The City of Baguio in the Philippines is located in the mountainous regions in the northern part of Luzon Island in Benguet province. With a population of more than 300,000, this very urban city sits 5,280 feet high in the Luzon tropical pine forests and is a bustling center for business, commercialization and education. The name of the city means moss, most likely referring to the mossy green plants that grow in the area.
The main language spoken is Ilocano, but other languages include English, Tagalog and Chinese, as well as some other native dialects such as Kankana-ey, Ibaloi, Ifugao, Kapampangan, and Pangasinan. People who live in Baguio are from all over the Philippines and other parts of Asia. There is also a relatively large population of Indians who migrated from India.
The city was actually established by the Americans in 1900, following the Philippine-American War. The Americans made Baguio the Summer Capital of the Philippines in 1903, moving government personnel there during the summer months to escape the heat from Manila. Baguio is where General Yamashita surrendered to the Americans in 1945, ending World War II.
In 1990, the Luzon Earthquake destroyed much of Baguio City, but the city was rebuilt with help from the national government, Japan and Singapore. It now has shopping centers and malls, at least eight colleges and universities as well as technical schools, department stores, supermarkets, and manufacturing companies that make clothing, transistors, small automotive parts, electronics and computer parts. The city also has television and radio stations and is home to some large companies such as Texas Instruments.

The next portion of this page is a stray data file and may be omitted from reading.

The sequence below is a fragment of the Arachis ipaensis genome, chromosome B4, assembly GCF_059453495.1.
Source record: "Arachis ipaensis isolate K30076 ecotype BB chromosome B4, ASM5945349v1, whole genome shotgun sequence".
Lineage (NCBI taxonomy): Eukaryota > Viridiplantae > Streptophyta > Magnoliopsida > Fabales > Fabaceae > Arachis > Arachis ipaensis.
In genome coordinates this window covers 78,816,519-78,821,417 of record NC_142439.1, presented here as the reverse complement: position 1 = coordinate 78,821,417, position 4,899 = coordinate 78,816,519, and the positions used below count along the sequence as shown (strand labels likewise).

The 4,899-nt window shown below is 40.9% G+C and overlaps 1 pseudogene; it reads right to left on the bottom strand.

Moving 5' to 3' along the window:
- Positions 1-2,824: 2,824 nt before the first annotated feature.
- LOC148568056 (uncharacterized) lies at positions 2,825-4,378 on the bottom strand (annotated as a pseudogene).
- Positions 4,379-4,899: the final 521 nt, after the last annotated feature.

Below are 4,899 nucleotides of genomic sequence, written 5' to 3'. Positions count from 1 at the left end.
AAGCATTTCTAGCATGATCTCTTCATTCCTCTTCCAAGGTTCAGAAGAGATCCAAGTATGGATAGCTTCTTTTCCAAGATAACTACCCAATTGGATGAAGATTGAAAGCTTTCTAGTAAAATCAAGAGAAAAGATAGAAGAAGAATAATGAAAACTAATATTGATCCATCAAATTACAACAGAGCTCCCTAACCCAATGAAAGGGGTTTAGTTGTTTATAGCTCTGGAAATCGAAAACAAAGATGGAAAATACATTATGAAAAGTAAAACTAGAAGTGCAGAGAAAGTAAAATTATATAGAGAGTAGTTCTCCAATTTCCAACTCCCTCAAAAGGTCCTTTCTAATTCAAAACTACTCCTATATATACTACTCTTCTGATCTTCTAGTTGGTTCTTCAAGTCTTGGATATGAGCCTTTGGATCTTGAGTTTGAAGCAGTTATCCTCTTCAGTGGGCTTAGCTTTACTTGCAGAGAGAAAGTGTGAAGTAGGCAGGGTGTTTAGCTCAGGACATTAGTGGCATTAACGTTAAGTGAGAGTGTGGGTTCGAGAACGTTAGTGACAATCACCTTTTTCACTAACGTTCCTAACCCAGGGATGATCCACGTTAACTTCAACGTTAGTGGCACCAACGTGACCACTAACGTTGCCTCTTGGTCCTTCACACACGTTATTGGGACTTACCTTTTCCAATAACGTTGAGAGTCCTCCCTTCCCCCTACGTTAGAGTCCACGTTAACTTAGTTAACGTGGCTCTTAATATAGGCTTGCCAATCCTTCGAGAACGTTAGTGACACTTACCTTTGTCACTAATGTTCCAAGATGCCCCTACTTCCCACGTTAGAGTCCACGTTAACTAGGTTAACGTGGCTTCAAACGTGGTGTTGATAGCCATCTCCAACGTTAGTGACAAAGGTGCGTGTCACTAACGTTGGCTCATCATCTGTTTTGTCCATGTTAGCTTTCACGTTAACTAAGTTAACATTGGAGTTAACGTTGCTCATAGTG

Tourism is a big part of Baguio’s economy. Average temperatures range from 59 to 74 degrees, rarely exceeding 79 degrees, making it a nice change from the hot and humid tropical temperatures in other cities such a Manila. One of the most popular tourist attractions is the annual Panagbenga Festival, or Flower Festival, held every year in February. It includes a festival with flower-covered floats, music and dancing in the streets, and bright colored costumes.
Other attractions in the city include Mount Pulog, the highest mountain in the region, covered with mossy forest and grasslands, or the beautiful Bell Church with peaceful landscaped gardens and a pagoda. There are also zoos, shopping, museums, horseback riding, world class golf, restaurants and much more.
Baguio is about a 5-6 hour bus ride north of Manila, and about a 3-4 hour bus ride north of Pampanga province. Baguio is much closer to other provinces such as La Union, Isabella, and Nueva Viscaya. Because of the difficult mountainous roads, it is also about another 5-6 hour bus ride south of Mountain Province. Nestled in the mountains, there are no beaches nearby.
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